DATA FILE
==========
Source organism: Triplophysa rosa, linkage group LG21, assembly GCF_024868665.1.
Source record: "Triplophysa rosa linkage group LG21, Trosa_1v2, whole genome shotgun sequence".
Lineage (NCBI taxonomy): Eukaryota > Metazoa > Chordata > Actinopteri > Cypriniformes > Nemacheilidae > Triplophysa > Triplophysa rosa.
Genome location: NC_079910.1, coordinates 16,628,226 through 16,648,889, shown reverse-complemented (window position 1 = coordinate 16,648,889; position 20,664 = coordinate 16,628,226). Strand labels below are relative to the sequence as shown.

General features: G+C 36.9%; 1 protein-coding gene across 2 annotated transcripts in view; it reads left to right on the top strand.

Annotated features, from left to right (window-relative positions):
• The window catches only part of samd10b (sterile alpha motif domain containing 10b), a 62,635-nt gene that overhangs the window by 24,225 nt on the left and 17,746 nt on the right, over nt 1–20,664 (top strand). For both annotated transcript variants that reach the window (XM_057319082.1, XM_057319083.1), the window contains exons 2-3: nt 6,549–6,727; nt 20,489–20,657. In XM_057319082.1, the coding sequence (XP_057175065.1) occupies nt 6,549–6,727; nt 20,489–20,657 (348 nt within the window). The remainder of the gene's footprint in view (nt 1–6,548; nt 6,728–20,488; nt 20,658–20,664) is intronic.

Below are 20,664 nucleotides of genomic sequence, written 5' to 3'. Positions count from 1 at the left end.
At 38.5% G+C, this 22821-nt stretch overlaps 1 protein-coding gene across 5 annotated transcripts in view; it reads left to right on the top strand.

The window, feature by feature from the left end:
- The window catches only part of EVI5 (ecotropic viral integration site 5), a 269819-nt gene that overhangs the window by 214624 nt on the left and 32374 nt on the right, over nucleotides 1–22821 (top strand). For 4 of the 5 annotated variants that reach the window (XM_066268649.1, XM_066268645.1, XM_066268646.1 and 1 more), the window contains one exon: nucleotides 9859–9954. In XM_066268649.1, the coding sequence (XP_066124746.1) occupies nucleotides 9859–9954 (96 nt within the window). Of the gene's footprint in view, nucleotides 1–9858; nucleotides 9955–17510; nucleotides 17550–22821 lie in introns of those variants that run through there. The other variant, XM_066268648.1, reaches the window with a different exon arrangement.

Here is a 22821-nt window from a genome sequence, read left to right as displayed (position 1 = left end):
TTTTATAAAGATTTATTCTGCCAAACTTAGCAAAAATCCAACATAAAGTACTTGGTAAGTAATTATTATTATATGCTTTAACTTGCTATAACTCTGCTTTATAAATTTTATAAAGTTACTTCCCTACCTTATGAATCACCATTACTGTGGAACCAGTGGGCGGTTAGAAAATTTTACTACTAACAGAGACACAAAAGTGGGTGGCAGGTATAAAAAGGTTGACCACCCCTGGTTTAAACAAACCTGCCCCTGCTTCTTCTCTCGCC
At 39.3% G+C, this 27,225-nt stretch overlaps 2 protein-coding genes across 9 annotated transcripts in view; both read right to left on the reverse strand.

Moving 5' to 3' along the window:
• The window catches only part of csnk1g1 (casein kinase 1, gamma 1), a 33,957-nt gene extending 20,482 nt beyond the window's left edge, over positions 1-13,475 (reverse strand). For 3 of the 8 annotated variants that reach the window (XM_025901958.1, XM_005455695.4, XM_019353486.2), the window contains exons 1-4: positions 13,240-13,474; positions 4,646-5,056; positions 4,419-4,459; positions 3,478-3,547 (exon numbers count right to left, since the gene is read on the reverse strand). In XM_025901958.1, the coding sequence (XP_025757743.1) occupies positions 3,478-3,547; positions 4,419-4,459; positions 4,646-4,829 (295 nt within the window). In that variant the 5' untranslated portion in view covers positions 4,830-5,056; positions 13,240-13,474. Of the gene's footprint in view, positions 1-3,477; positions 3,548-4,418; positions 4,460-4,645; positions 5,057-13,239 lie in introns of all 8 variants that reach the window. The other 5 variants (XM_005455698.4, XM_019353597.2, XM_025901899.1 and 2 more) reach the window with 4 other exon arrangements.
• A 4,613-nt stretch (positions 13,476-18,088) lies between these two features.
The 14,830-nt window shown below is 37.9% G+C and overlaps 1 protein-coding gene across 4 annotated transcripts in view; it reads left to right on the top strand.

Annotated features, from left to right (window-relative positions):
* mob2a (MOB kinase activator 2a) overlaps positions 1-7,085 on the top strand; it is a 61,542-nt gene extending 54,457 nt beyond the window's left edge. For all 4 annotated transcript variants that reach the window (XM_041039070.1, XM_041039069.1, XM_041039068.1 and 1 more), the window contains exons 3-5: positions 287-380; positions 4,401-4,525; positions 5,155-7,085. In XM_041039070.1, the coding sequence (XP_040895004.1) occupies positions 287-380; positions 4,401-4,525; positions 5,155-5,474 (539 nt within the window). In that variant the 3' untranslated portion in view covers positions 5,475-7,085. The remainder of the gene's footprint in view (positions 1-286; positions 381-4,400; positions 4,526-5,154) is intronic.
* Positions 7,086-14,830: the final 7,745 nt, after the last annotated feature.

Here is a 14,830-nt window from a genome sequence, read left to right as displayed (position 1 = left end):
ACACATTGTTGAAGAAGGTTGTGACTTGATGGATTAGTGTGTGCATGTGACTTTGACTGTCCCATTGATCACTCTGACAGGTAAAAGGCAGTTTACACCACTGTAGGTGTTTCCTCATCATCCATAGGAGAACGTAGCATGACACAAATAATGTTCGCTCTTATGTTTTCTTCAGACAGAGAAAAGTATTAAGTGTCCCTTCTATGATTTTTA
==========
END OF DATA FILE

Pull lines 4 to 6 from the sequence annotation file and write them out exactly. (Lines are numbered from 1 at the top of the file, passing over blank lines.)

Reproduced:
Genome location: NC_079910.1, coordinates 16,628,226 through 16,648,889, shown reverse-complemented (window position 1 = coordinate 16,648,889; position 20,664 = coordinate 16,628,226). Strand labels below are relative to the sequence as shown.

General features: G+C 36.9%; 1 protein-coding gene across 2 annotated transcripts in view; it reads left to right on the top strand.

Annotated features, from left to right (window-relative positions):